Monday, April 14, 2014

Reflections on Moscow

My first trip to Moscow is coming to an end.  My work with Fulbright ended several days ago, but I've spent a couple of extra days here roaming around the city.  I've visited the Kremlin, strolled through Gorky Park, shopped in GUM, popped into a few old churches, entered several museums, and made my way past more than a few literary house museums.  These included the homes or apartments of Tolstoy, Bulgakov, Mayakovsky, Gogol, Chekhov, Bely, and Lermontov.  Overshadowing these relics of old Moscow, are towering apartment buildings, twenty-lane highways, bustling metro stops, and glittering shopping opportunities for Russia's elite citizens.  Moscow is larger, wealthier, and more vibrant than I anticipated.  Although my impressions are no doubt shaped by my literary and historical preconceptions, I can't help but think that Moscow is one of the great cities of the world, on par with London and Paris and Mexico City.  Seeing the State Historical Museum's 1812 exhibition makes one realize what Napeoleon and Hitler failed to understand:  that Russia is a great, and perhaps unconquerable, world power.  While historians often credit the Russian winter for the country's victories, or point to its vast expanses as the source of its strategic power, one can't help but feel that the city of Moscow is representative of the country's creative and military potency.  The city seems perfectly capable of swallowing any number of invading armies.  We read that Hitler was stopped outside of Moscow, but it seems likely that he wouldn't have been able to digest the city even if he had reached it.  

I'm left with one other immediate impression, and that is that this city, and this country, is profoundly befuddled by the Soviet past.  When one visits the Lubyianka, one notes that only a small memorial stands as testimony to the unimaginable suffering that took place there.  Although the statue of the founder of the secret police has been removed, the building remains the headquarters of the country's principle security organ.  In any case, the signs of the Soviet past would be impossible to ignore, even if this was what the country's citizens wanted to do.  Soviet architectual symbols abound, though these statues and hammer and sickle engravings are undoubtedly less permament than memories of global military power and ideological primacy in the non-capitalist world.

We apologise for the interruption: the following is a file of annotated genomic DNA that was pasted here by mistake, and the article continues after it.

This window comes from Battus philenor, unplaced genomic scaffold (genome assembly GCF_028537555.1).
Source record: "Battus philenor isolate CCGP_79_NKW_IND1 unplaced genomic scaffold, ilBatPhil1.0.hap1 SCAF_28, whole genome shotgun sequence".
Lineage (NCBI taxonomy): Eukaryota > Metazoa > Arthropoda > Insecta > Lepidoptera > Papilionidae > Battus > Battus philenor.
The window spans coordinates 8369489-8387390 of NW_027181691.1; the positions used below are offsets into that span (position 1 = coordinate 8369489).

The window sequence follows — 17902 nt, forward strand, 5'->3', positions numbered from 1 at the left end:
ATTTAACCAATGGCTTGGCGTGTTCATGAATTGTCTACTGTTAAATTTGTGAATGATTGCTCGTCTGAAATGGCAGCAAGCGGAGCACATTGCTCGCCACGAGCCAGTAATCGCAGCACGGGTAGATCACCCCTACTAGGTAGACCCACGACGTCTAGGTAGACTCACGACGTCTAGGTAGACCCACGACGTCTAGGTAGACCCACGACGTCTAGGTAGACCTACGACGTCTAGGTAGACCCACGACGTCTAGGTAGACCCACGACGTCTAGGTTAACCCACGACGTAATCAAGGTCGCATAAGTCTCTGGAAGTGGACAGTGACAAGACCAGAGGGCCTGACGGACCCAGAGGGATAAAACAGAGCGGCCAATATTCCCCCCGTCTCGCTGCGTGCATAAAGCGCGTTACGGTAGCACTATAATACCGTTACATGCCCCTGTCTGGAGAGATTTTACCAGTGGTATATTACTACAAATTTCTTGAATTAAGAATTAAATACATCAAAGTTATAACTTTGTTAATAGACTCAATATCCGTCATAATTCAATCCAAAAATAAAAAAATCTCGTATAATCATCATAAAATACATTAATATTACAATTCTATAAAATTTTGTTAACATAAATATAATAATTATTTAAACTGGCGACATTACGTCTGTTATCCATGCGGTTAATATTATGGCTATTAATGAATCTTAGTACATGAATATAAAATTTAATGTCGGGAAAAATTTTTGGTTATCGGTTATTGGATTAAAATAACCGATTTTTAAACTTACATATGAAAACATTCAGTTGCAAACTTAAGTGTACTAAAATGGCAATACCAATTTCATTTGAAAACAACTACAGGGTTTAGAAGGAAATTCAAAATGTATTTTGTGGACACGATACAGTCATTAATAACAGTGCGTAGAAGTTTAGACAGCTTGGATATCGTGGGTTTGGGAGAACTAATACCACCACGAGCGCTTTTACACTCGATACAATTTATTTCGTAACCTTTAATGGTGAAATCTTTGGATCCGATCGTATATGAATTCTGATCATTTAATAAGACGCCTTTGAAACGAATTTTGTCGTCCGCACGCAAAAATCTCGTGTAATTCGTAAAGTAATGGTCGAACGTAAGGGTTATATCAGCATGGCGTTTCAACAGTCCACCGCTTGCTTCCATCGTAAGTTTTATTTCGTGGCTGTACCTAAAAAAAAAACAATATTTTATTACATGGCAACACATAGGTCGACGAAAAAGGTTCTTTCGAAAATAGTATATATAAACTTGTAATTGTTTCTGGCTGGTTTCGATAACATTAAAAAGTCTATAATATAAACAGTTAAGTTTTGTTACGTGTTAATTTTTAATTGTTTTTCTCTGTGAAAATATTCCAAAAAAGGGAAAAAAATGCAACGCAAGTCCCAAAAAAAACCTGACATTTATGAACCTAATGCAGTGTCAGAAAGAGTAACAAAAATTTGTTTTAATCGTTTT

To sum up, Moscow is a powerful engine of modernity.  As the crisis in the Crimea makes clear, Moscow remains capable of providing the world with an alternative to American or even Euro-American hegemony.  Moscow's vitality is vertiginious or even dualistic however.  Probably Bulgakov captured this dizzying quality best, but Sigizmund Krzhizhanivsky also seems to have come to terms with this "third Rome."  In his novella, Autobiography of a Corpse, Krzhizhanivsky already detected a city on the make, where provincials gave up everything just for the chance to occupy some miserable corner of a large and uninviting apartment building.  The result, however, were people who could scarcely hold on to a unified sense of self, or even to a firm grasp on whether they were truly alive or already dead.  Krzhizhanivsky wrote this tale in 1925, when most Moscovites had suffered enormous disruptions to their sense of history, gradual progress, and general well-being.  As the dead narrator relates, the war, revolution, and civil war, had effectively erased the division between the living and the dead, and if that's an unstable mode of being, nothing is. 

Moscow in 2014 isn't quite as unstable as Moscow in 1925, but many Moscovites now live with the memory, historical or personal, of two revolutions, that of 1917 and that of 1991.  And that sense of living revolution will continue to make Moscow a city of endless possibilities, although not all of those possibilities will be benign.  

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